NEW YORK — Jan. 14
, 2013 — It can be hard to work in retail these days. With information so readily available, customers can research products at home, check on a store’s reputation, compare prices right in the aisles and ultimately choose to buy wherever they get the best deal. What can retailers do to influence shoppers who may have already made up their minds?
Greg Buzek, founder and president of research firm IHL Group, says as the line between traditional and online shopping blurs, retailers must adapt to serve the increasingly complex needs of today’s tech-savvy consumer. Fortunately, the right blend of technologies can deliver an even deeper level of information and insight to help stores keep up.
“We have never seen a trend as strong as the store adopting mobile devices for their associates,” Buzek says. “It levels the playing field with the consumers and provides the associates with the tools not only to serve the customer better, but also to do so at the right price to win the sale.”
As part of Microsoft’s strategy, the company’s Windows Embedded Group recently announced its plans to roll out Windows 8-based platforms and technologies that enable industry devices such as digital signage, point-of-service (POS) terminals and kiosks to participate in intelligent systems — moving these devices beyond standalone entities to help retailers strengthen customer experiences and drive operational intelligence.
This week at the National Retail Federation (NRF) Annual Convention & EXPO in New York, the next steps in that road map are taking shape, with the availability of a new release preview for Windows Embedded 8 Industry. (The release preview can be downloaded here.) General availability for the new product is expected in mid-2013.
The next generation of Windows Embedded POSReady, Windows Embedded 8 Industry represents an ideal solution for industry devices that utilize powerful line-of-business applications. The new name reflects an expanded focus on supporting not just POS scenarios, but also the entire range of devices that power retail organizations — as well as devices in manufacturing, health care and any other industry where the ability to perform a specialized function in a secure and reliable way is paramount.
Windows Embedded General Manager Kevin Dallas says using Windows 8-based devices will allow retailers to implement a consistent, connected architecture from the device layer to back-end software and services, resulting in the kind of intelligent system that is steadily transforming the retail industry today.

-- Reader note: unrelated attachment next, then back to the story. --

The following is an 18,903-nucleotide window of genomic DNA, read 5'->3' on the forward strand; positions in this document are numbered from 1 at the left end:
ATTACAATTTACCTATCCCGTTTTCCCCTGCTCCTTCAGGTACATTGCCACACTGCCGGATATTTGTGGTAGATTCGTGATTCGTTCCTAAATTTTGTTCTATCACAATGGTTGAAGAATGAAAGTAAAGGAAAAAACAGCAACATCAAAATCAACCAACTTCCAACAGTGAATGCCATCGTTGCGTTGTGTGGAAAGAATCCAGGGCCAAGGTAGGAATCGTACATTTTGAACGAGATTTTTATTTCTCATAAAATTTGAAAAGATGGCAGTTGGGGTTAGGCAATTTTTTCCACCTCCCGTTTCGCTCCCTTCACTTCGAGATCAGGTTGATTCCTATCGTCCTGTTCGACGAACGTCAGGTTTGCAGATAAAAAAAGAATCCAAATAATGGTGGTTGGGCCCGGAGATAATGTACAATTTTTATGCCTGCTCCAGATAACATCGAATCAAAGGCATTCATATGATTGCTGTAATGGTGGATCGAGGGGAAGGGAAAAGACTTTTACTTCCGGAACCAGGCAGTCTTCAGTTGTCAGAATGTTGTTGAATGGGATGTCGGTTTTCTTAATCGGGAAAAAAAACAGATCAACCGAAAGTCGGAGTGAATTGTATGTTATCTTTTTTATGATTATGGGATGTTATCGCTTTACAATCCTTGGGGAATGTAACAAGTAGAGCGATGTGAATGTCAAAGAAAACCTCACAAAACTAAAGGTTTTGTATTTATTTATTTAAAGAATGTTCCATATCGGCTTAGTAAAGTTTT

“In today’s dynamic and multichannel environment, retailers are finding the need for a whole new level of integration to serve customers the way they expect,” Dallas says. “By connecting common devices, enterprise applications and cloud services into an organizationwide intelligent system, retailers can more accurately forecast sales, develop dynamic pricing models, better understand their customers, and realize new value from new streams of information.”
Many stores are reaping the benefits today. In the U.K., for example, the Co-operative Group has created a system that monitors transactions across thousands of stores, with information that can be dialed down to buying patterns for individual customers. Other companies employing an approach that uses Microsoft software include Royal Caribbean International, Carl’s Jr. and Major League Baseball’s oldest franchise, the Cincinnati Reds.
With so many companies already finding success, the opportunity for intelligent systems is huge. In retail, IHL Group’s initial estimates for 2012 indicate that POS shipments were up 5.3 percent over 2011, which saw a 12.3 percent increase from the year before; Microsoft currently powers 88 percent of all POS devices.
Using Microsoft technologies such as Microsoft SQL Server 2012 and Windows Azure, retailers such as the Co-operative Group can process and analyze large amounts of data quickly, making the entire organization much more agile — but it’s readily apparent at NRF this week that the ability of those specialized industry devices to connect and generate new types of data is what’s really changing the face of retail IT.
“Retailers today really can’t afford not to invest in a modern point-of-service platform that goes beyond just the POS terminal,” Dallas says. “An effective platform should include enhanced ease of use through touch-optimized devices and real-time incorporation across all devices and systems in the stores, warehouses and delivery channels. By extending Windows 8 to a new class of devices, Microsoft is delivering the future of retail today.”
Several other manufacturers are on hand at NRF this week to demonstrate new retail devices being built on preview versions of Windows Embedded 8, and anticipation for the product is high. Conference attendees will have a chance to experience firsthand how these new technologies can assist retailers in creating more effective and relevant shopping experiences.
To complement Windows Embedded 8 Industry, Microsoft is also announcing a platform based on Windows Phone 8 called Windows Embedded 8 Handheld and working with leading manufacturers Motorola Solutions, Intermec, Honeywell, Ingenico and Bluebird to bring new devices designed for industry to market.
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